So, you’ve written the great a course in miracles. Your Mom thinks it’s the best thing since War and Peace. But how do you know if it really is ready to be published?
You don’t have to go the traditional route by submitting it to a gazillion publishers who are just going to say, “While the premise is interesting and the writing is engaging, your submission doesn’t quite fit into our line.” Today, you can self-publish your book in a matter of minutes. But is your book really ready for readers?
Here are some tips to get your e-book ready to be published:
• Do you have an engaging title? Try it out on some of your friends-the honest ones please. Sometimes a title alone with turn people off and they won’t even bother reading what your book is about. On the other hand, a great title will draw readers in.
• Have your e-book professionally copy edited. This might be the most important investment you can make. Remember, you’re expecting people to pay to read what you’ve written, so you want to give them the best product possible. Even New York Times bestselling authors are edited. Several online editing services specialize in editing e-books at a cost-effective rate, so choose carefully and pick a company that specifically offers copy editing services.
• Read your entire manuscript out loud. This is one of the best ways to tell if your writing flows properly. If you stumble over a section, or if a sentence is written awkwardly, reading it aloud is one of the best ways to discover it. Your dialogue should sound natural, your prose should flow nicely.
• Do you have an engaging description? The description of your book is simply a basic plot summary. But it should make someone want to read you book. Take a look at other summaries of books you bought. How were they written? What is it about the description that makes you want to buy that book? You’re trying to entice a reader, so don’t give them too much information-or too little. By reading your summary, they should immediately know your book’s genre, whether it’s women’s fiction, horror, or a true crime story. Pick a book that is from a similar genre to yours.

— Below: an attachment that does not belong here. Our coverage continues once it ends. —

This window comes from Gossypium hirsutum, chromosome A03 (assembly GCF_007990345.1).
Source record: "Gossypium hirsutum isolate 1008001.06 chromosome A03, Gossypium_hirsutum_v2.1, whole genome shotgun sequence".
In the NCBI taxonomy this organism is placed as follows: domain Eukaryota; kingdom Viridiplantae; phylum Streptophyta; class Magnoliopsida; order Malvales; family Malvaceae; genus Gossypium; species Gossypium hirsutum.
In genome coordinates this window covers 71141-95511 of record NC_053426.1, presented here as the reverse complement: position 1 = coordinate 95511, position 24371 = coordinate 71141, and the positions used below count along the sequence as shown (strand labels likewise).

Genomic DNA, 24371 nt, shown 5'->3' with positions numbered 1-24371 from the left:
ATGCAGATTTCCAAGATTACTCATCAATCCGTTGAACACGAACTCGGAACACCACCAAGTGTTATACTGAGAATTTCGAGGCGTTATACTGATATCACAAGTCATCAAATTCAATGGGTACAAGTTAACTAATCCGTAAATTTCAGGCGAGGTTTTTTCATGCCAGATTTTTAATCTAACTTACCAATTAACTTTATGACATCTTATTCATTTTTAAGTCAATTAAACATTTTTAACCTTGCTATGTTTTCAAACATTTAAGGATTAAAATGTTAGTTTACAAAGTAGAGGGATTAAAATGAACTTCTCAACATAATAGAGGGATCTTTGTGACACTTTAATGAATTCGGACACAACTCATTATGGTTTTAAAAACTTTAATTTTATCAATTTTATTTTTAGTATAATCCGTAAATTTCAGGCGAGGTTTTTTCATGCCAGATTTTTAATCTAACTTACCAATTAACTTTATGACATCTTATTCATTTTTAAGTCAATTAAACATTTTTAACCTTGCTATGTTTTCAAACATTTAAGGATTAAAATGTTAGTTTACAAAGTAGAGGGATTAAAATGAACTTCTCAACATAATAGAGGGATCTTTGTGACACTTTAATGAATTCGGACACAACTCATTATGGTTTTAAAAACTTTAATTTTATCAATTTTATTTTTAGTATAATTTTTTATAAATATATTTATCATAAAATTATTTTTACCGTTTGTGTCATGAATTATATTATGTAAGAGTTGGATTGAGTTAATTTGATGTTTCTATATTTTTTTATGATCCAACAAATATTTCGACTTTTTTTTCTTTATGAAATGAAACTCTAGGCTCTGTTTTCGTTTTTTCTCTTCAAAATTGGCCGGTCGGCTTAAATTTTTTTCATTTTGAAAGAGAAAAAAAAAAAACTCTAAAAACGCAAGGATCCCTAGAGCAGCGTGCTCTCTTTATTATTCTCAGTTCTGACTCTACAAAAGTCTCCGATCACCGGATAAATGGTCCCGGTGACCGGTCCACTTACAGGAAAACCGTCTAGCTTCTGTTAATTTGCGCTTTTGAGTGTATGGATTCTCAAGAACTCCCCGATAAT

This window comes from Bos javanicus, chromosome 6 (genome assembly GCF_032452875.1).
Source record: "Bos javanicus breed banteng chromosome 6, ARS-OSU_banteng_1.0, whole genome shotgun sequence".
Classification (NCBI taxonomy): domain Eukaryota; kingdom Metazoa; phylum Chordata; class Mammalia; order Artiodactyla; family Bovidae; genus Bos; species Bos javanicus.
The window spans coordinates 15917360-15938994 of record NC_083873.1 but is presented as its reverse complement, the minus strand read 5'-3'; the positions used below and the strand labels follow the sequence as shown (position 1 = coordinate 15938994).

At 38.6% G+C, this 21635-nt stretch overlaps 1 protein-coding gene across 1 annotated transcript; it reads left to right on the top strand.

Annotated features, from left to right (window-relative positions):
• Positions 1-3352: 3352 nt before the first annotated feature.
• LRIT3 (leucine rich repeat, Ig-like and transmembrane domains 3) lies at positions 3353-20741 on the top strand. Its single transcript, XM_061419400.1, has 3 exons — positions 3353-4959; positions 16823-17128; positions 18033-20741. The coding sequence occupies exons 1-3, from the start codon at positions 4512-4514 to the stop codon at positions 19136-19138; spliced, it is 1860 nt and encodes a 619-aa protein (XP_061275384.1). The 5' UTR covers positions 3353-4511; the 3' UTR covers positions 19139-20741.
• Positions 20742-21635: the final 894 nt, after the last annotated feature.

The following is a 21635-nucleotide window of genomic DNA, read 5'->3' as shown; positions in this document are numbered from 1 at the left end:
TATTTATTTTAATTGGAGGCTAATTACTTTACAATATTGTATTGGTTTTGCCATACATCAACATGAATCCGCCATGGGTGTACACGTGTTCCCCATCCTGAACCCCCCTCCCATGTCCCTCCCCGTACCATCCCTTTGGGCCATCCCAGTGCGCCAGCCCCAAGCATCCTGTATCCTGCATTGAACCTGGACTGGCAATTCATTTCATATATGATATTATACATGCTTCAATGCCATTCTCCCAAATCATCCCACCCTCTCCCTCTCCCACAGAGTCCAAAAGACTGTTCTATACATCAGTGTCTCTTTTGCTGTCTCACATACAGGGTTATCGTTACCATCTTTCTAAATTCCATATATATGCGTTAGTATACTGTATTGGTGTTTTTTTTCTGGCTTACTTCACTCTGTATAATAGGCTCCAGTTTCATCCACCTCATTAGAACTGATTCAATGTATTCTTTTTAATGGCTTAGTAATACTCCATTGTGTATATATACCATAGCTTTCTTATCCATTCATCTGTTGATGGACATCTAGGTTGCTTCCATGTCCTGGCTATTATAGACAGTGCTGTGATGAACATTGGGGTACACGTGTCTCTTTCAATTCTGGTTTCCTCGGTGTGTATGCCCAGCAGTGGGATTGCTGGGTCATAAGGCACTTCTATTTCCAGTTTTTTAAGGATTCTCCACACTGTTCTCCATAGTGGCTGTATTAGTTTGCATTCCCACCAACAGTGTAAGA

• Is your book too long or too short? Of course, the length of your book greatly depends upon the type of book you’ve written. A memoir, for example, can be much shorter than a work of fiction. However, to be considered book-length fiction, most published books are at least 40,000 words and no more than 150,000; most are somewhere in the middle. There are exceptions, of course, depending upon the genre and subject matter.
• Have you done basic fact checking? Just because you’ve written a piece of fiction doesn’t mean you can play with reality. Unless you’ve written a fantasy or paranormal, stick with the facts.
• Unless you’re good at graphics, you should consider having book cover professionally designed. Yes, it’s an e-book, but a good cover will entice a reader and get you more sales.
• Consider a basic website to promote yourself. People who read your book and like it are going to want to know more about the author. A basic bio, your book information, and information about your next project are always useful to readers.
• Determine your price. Traditional Mass Market paperbacks retail for between $5.99 and $7.99, but the author typically gets only 10 percent of that amount per sale. With e-books, the author receives 70 percent. So if you price your book at $1.99, you’re actually making more money per sale than an author published through a New York publisher. Plus people are willing to spend a small amount of money on an unknown author.
• Do know how to promote your book? Look for e-book forums, contact sites that review books to see if they can review your book. Get on Twitter and Facebook and get the word out. Join a writer’s organization. Most genres have associations where you can meet and mingle with other writers. Consider offering your book for free for a limited time to get some reviews of your book on the site and increase word of mouth.